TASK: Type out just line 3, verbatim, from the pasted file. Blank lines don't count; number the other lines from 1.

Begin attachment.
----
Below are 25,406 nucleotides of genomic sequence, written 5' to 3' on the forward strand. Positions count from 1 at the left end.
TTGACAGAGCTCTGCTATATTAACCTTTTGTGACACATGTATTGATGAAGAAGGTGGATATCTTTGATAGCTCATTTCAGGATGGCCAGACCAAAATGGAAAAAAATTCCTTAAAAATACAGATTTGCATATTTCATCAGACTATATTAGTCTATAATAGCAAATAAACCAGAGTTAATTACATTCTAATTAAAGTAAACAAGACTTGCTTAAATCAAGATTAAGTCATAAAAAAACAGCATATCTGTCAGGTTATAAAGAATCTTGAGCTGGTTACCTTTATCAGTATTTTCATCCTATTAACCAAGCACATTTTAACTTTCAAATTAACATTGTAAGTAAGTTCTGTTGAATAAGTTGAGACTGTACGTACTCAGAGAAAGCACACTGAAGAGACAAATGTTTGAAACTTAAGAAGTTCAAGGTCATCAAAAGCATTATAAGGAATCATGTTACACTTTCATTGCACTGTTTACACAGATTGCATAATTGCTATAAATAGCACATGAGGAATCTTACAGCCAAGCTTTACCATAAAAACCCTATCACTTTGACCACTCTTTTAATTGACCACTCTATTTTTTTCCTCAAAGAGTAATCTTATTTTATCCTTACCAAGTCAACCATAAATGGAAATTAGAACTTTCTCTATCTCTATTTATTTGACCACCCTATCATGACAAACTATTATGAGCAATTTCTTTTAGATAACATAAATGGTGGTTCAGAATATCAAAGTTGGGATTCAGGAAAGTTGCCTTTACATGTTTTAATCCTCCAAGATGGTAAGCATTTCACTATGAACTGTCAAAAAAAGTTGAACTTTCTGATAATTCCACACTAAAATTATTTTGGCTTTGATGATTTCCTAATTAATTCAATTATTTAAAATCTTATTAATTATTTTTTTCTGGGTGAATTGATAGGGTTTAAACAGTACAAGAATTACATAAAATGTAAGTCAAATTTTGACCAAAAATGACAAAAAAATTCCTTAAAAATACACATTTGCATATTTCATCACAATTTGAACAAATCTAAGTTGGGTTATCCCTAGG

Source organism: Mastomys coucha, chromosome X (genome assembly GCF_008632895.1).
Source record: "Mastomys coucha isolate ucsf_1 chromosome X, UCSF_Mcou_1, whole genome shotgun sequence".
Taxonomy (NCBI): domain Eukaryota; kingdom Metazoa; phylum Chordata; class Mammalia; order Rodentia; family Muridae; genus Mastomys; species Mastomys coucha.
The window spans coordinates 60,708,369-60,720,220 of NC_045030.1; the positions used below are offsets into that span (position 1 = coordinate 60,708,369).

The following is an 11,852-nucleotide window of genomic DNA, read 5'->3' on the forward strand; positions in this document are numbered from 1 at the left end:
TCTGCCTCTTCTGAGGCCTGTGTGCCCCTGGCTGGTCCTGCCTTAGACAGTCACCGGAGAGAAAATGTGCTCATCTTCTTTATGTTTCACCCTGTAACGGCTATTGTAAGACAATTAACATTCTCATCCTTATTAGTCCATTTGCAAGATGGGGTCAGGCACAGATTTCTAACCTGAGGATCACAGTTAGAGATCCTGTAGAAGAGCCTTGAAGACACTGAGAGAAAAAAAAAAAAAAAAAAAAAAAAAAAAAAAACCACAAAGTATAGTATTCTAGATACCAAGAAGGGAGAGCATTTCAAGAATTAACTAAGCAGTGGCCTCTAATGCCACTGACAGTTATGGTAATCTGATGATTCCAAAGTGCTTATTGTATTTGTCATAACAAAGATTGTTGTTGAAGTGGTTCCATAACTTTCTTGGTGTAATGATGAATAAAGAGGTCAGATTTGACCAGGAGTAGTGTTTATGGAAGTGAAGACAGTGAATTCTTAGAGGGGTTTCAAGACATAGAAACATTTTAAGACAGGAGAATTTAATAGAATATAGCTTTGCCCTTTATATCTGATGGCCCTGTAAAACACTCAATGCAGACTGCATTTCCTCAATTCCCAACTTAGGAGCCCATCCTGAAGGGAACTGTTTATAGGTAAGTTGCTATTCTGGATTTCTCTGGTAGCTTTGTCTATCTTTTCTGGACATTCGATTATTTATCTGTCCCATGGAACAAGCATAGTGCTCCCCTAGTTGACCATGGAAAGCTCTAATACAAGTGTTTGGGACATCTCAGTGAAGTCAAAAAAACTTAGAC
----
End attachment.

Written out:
Source organism: Mastomys coucha, chromosome X (genome assembly GCF_008632895.1).